“You can tell that this is cotton by the way it’s intertwined,” says Jacob (who will attend Thomas Jefferson High School, a top science and technology school, in the fall) of some of the “evidence.”

“If it’s wool it’s fluffier, and if it’s linen you can’t see the intertwining,” he adds.

“Dr. V,” as the children refer to Mr. Venezky, nods his approval at this explanation.

Mr. Venezky also has given the boys 16 samples of pure and mixed powders. Just a few were found at the crime scene, and the boys have to say which. Under the chemist’s watchful eye, they mix the powders into water, hydrogen peroxide or iodine to see how they react.

As Ben and Jacob work, Betsy Hayward, the head of the school’s science department, stops by. She makes a half-fictitious inquiry:

“We’ll see if we can’t get Dr. Venezky to join the staff next year,” Ms. Hayward says, “and get paid. Wouldn’t you like that?”

Mr. Venezky greets the question with a mere smile while watching the boys, sporting protective goggles and aprons, hard at work. After their allotted time — 45 minutes — they have an answer.

“We find Judy Garland guilty,” says Jacob, who wants to become a forensic scientist, and Ben, who wants to become a veterinarian.

They also state that “Judy” worked in a bakery, which was apparent since her clothes carried both yeast and flour.

“You did very well,” Mr. Venezky says to the boys as the three plan their next meeting.

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More than 450 volunteers have been trained by RE-SEED in 10 states. Combined, they have contributed 400,000 volunteer hours, Mr. Zahopoulos says.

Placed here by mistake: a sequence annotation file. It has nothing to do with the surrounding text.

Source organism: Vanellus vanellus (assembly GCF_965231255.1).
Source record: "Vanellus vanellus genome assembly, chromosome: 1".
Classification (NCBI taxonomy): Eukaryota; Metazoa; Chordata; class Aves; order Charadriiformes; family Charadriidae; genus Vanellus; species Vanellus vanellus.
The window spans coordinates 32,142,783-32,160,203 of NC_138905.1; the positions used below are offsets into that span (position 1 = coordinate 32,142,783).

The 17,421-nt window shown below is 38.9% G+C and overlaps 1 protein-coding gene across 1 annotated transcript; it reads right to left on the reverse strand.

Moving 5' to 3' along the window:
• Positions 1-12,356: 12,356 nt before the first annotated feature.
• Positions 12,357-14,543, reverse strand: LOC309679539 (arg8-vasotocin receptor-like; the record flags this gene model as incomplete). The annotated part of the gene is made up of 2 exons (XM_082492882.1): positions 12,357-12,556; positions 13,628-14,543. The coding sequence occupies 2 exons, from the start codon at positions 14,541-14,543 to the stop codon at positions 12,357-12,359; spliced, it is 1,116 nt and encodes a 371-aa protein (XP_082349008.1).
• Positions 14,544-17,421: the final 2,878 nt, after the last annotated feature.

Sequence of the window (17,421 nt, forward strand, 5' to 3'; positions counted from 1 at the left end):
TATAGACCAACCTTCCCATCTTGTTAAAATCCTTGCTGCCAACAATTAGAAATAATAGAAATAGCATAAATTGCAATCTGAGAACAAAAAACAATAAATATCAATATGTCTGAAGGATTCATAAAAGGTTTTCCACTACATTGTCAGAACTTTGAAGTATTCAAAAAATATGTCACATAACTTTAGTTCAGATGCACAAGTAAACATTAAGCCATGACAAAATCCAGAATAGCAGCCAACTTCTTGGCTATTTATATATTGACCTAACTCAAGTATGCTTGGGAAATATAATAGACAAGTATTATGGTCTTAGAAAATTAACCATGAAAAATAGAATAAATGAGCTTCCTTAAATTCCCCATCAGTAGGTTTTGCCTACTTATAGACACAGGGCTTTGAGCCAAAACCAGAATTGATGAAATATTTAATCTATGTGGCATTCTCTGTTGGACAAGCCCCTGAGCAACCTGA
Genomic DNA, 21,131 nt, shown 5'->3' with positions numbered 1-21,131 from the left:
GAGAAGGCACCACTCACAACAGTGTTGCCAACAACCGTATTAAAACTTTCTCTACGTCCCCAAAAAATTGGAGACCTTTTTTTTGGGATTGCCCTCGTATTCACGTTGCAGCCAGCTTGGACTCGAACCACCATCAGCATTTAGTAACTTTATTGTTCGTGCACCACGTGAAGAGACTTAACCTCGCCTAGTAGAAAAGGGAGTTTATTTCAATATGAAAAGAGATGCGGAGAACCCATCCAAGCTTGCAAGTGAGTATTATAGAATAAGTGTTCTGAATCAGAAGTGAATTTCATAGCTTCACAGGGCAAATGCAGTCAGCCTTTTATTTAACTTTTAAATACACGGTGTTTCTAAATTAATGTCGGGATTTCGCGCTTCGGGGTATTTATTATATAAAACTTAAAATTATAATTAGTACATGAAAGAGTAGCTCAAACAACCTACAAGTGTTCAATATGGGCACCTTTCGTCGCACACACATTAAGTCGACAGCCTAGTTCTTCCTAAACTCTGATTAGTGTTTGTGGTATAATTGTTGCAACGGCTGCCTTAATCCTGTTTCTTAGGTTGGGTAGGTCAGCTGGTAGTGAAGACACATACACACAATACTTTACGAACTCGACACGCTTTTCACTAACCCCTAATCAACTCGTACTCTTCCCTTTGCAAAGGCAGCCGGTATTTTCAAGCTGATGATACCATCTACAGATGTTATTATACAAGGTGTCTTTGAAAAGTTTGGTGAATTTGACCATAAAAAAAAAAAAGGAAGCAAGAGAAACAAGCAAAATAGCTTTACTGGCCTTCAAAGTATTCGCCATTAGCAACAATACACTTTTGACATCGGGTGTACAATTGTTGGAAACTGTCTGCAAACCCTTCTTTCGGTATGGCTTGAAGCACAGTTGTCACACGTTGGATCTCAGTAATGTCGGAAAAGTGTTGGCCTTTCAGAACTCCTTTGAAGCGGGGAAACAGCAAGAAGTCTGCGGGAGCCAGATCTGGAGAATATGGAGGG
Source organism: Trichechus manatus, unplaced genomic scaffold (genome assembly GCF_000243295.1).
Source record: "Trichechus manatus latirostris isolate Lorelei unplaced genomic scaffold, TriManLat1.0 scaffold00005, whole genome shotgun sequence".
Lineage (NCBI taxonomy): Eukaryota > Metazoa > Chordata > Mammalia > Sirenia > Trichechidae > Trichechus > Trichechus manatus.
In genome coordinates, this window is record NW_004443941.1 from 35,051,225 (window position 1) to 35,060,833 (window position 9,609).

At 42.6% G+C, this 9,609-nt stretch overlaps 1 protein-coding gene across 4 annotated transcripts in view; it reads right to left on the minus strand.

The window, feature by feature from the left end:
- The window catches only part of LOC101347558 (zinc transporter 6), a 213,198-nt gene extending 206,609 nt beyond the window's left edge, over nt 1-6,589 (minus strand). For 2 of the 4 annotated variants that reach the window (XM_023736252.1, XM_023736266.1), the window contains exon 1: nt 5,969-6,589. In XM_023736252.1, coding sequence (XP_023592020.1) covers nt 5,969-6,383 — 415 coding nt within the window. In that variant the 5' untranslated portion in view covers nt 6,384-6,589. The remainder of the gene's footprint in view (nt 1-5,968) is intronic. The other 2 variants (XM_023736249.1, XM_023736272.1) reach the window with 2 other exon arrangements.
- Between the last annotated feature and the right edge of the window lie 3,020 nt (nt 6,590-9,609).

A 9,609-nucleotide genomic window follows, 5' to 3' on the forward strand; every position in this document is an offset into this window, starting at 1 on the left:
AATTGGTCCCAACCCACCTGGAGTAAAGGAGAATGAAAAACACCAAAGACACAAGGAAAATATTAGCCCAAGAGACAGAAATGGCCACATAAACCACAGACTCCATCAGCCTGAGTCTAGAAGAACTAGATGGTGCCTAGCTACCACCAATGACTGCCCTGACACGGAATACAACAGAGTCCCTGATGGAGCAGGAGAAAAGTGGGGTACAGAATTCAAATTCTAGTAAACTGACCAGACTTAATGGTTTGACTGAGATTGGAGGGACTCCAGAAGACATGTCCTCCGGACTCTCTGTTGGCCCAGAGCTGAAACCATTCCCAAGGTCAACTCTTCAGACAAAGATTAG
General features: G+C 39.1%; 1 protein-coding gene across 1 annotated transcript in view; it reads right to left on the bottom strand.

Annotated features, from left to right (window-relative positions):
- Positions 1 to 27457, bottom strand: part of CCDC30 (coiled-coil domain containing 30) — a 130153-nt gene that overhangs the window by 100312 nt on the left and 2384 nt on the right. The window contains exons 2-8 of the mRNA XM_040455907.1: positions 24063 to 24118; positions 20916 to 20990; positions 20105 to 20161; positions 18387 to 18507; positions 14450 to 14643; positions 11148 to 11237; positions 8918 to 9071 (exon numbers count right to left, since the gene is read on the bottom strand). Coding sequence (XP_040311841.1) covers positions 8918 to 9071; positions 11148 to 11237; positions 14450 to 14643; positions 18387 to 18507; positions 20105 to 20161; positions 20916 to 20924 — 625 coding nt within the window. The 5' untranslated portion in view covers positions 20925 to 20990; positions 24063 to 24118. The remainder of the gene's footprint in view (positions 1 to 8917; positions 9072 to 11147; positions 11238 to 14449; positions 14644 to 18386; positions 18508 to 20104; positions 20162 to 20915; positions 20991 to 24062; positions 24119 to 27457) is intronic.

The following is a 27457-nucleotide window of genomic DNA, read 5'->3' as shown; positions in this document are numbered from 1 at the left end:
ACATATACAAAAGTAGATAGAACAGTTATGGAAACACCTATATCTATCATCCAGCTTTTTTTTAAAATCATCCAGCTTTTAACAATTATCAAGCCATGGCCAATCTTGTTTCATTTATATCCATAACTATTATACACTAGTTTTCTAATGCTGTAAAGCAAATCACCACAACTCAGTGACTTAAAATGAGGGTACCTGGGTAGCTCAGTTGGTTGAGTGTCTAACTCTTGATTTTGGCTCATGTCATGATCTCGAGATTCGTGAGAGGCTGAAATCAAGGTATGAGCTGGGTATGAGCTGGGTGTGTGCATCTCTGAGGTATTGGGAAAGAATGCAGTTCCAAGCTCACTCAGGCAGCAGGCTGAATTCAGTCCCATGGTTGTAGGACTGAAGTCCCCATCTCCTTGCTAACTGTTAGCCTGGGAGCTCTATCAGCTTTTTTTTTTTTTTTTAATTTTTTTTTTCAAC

The feedback from students and teachers has been very good, overall, he says. According to the program’s own surveys from the late 1990s, almost 90 percent of the students said they found the program useful.

“We’ve also seen that students pay more attention if someone can tell them how the knowledge [of science] is relevant to the outside world,” Mr. Zahopoulos says.

And the volunteers keep coming back for more. Seventy percent of the volunteers returned to the program after their first year. The program also recently rewarded 10-year volunteers.

However, while the retention rate is good, recruiting is difficult.

Dave Weiss, a retired mechanical engineer, is the RE-SEED coordinator in Montgomery County, and he says recruiting has been very tough lately.

“I don’t know why it’s so hard to find people,” says Mr. Weiss, who is a RE-SEED volunteer at Montgomery Village Middle School.

Mr. Venezky, in his second year of RE-SEED, also has tried to spread the word about the program among his former colleagues and friends with science backgrounds. He says it’s a hard sell because it requires a solid commitment of time.

Mr. Weiss also has met resistance in certain schools, he says.

“I’ve made presentations in schools where we couldn’t find a single interested teacher,” he says.

Judy Kramer, who coordinates the RE-SEED program at Sandburg Middle School, says the program can only work if teachers open up their minds and classrooms.

“It’s important that the faculty is open to collaboration,” Ms. Kramer says. “I find that most middle school teachers are.”

In Mr. Sandford’s case that’s certainly true. He and Mr. Venezky have created a win-win situation, where the students seem pleased and the adults play to each other’s strengths.

Mr. Sandford pinpoints the nature of their collaboration.

“We just have good chemistry.”